When photographer Gavin Heffernan teamed up with his old film school classmate, Northern Arizona University professor Harun Mehmedinović, the two headed out to the Arizona countryside to create a series of stunning time-lapse images and a video called Yikáísdáhá, the Navajo word for the Milky Way.
This shot was taken in Monument Valley Navajo Park and shows the Milky Way on the left seeming to converge with storm clouds on the right lit by the sun's last rays.
"The weather was very intense at times, with high winds, frigid temperatures, and storm fronts passing over us, but the locations were absolutely stunning and the clouds parted for long enough to reveal some incredible starscapes, meteors, and the clearest Milky Way I've ever seen," Heffernan says on his Vimeo video page.
This shot, taken in the Grand Canyon, uses the star Polaris as its focal point to create the unique swirling pattern.
"This essentially traces the rotation of the Earth, as it rotates over a 3-4 hour period," Gavin Heffernan told Crave. "Where you place the camera dictates the general shape. For the circling, spinning effect, the North Star Polaris is at the center of the frame, and the Earth spins perfectly around it, creating the dizzying circle effect. Aiming in other directions gives the sweeping left to right, or up and down trails effects."
"For those who were asking, the crazy burnt out forest seen in the Milky Way shots is all in Grand Canyon National Park, a much more diverse location than I imagined," Gavin Heffernan says of this shot on his Vimeo page.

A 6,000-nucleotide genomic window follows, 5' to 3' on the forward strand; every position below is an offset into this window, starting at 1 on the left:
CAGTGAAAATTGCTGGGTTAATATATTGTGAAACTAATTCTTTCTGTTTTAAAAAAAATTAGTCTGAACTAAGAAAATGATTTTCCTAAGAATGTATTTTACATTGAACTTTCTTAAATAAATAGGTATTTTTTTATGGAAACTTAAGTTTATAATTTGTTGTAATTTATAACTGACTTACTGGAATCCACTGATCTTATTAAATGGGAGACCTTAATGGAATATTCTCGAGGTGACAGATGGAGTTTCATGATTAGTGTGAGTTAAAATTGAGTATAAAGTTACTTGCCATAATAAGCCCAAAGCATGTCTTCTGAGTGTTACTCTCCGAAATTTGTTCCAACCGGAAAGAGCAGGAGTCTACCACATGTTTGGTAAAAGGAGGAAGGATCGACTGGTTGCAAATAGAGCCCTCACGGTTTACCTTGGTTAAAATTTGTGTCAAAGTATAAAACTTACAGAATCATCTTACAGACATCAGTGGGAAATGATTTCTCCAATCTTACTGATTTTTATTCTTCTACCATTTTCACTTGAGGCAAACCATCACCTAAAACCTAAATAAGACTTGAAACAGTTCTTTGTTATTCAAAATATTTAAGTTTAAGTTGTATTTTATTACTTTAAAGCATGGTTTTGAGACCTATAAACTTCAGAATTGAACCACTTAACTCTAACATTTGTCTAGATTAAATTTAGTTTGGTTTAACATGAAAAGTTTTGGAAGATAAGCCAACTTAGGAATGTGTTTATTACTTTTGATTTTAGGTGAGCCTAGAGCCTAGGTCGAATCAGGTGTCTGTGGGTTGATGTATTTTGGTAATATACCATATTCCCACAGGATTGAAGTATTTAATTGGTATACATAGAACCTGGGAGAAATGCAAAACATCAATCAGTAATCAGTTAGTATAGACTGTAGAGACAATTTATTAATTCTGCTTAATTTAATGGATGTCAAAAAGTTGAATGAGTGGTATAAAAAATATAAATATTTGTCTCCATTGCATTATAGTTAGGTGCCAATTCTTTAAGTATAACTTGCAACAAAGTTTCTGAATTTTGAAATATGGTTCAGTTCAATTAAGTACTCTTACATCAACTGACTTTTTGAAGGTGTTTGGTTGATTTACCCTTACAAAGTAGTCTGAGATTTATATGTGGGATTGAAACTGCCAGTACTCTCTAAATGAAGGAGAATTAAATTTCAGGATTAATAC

This still from the video captures a meteor appearing in the night sky.
In the notes about the film, Gavin Heffernan writes: "The great Phil Plait at Slate explains in his Bad Astronomy blog: 'At 2:10 in, a meteor flashes, and leaves behind a curling wisp of what looks like smoke. This is called a persistent train, the vaporized remains of the meteoroid itself, and can glow for several minutes. The upper level winds from 60 – 100 km above Earth's surface are what blow it into those curlicues.'"
The stars seem to burst from the horizon in this colorful shot of star swirls at dusk.
"Most night shots were captured at 25-second exposures on our Canon EOS 6D's and Canon 5D mk3's with a variety of wide, fast lenses," Gavin Heffernan says on his video page. "Because the nights we picked had almost zero moon, the stars and Milky Way were exceptionally clear (once the storm clouds parted), which also made a perfect galactic palette for some star trails experiments."